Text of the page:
10 Ways to Prevent Low Back Pain
Practically everyone experiences low back pain at some point in life. Some experience it more frequently than others. If you struggle with frequent episodes of low back pain, here are some tips to help you prevent it.
Think BEFORE You Lift: By thinking about how to lift properly, you can prevent 90 percent of the causes for a sudden, sharp pain in the back. Place your feet shoulder width apart, bend the knees and tighten up your abdominal wall; all of this is done before you lift.
Provide a Good Base of Support: Think as if you are a chair; one leg is pretty wobbly. Two legs are better than one, especially with the feet widely placed for extra support. Place a hand down on a counter top for even more support and now you are a three-legged chair. And both legs and arms in contact with something solid will give your spine the most stable base of support possible.
Limit the Reaching: Reaching out to pick up something that you need like a briefcase or coffee cup can easily strain your back. Because of a concept called a lever arm force, anything held with an outstretch arm is heavier than if it were held close to your belly button. That’s a primary reason why raking, shoveling and vacuuming can result in low back pain. Move your feet and limit your need to reach.
Slow Down: Trying to get everything done quickly at once often causes low back pain. If you move too fast, your movements become sloppy and careless. If you do too much at once, you will likely exceed your back’s physical activity tolerance level. Slowing down to a sustainable pace is sometimes all you need to do in order to prevent low back pain.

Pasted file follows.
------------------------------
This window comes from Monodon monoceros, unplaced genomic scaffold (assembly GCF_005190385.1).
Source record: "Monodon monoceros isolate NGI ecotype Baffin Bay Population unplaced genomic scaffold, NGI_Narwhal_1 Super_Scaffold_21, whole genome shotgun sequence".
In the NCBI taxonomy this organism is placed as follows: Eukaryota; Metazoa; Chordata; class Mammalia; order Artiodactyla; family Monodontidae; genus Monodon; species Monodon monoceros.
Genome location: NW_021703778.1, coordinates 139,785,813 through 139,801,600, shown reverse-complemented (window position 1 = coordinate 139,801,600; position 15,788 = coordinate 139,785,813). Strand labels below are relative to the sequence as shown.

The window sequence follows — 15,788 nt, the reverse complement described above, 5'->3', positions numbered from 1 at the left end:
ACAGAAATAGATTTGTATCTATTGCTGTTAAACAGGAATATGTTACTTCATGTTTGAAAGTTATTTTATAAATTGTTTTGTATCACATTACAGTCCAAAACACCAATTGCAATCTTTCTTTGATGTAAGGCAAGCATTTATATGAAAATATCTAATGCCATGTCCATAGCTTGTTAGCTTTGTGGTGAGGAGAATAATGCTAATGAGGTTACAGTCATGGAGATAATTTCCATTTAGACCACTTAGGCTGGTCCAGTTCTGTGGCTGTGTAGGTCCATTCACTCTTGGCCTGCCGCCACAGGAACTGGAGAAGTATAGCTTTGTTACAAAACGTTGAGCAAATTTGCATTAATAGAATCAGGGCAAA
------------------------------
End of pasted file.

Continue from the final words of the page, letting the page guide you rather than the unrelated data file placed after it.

Limit Your Risk: I have seen so many people struggling with low back pain after an injury from snowboard, Jet Ski, ATV, and horseback riding. Recovering from injuries gets harder as you get older. And old injuries seem to come back to haunt you. Be careful out there because you cannot hit the rewind button.
Be Smarter than Your Spine: Sometimes low back pain is caused by a poor decision. Women make poor choices by wearing high-heeled shoes or carrying heavy purses, both known to cause back pain. Men make poor choices by lifting too much weight or doing weekend warrior stuff without maintaining the strength and endurance to be a warrior. Know your limitations, respect your body, and be smarter than your problem.
Maintain Core Strength: If you understand what core strength is, then you know that your core muscles support your spine. The easiest way to tell if you have poor core strength is to stand on one leg. If you cannot do it or tend to wobble, then you need to improve your core strength in order to prevent back pain.
Unload Your Back: At the end of the day or after working hard, you should try to take some pressure off your spine. I like to recommend Zero Gravity chairs to those who have frequent episodes of low back pain. These chairs can be used as often as you need them and do not cause side effects, unless you consider napping a side effect.
DO NOT SMOKE: Smoking is the fastest way to ruin your spine. According to a study reported in Spine in 2004, spinal discs can degenerate very rapidly in smokers.1 A smoker’s spine does not heal quickly after an injury or surgery if at all. In fact, if you quit smoking now, you will probably have less pain later.
Watch Your Body Weight: The spinal ligaments and muscles can only support so much weight. An over-sized load increases your chances of having frequent if not chronic low back pain. Find ways to lose the extra weight by using a weight-loss app on your smartphone, joining a weight loss support program, or just eliminating all the sugars in your diet.
Exercise Tip: The single most important exercise to help prevent low back pain is practicing standing on one leg to strengthen your butt. You butt is the base of support for your low back. A strong butt will keep your back out of trouble.
Spine (Phila Pa 1976). 2004 Mar 1;29(5):568-75
Christina Lasich, M.D., wrote about chronic pain and osteoarthritis for HealthCentral. She is physiatrist in Grass Valley, California. She specializes in pain management and spine rehabilitation.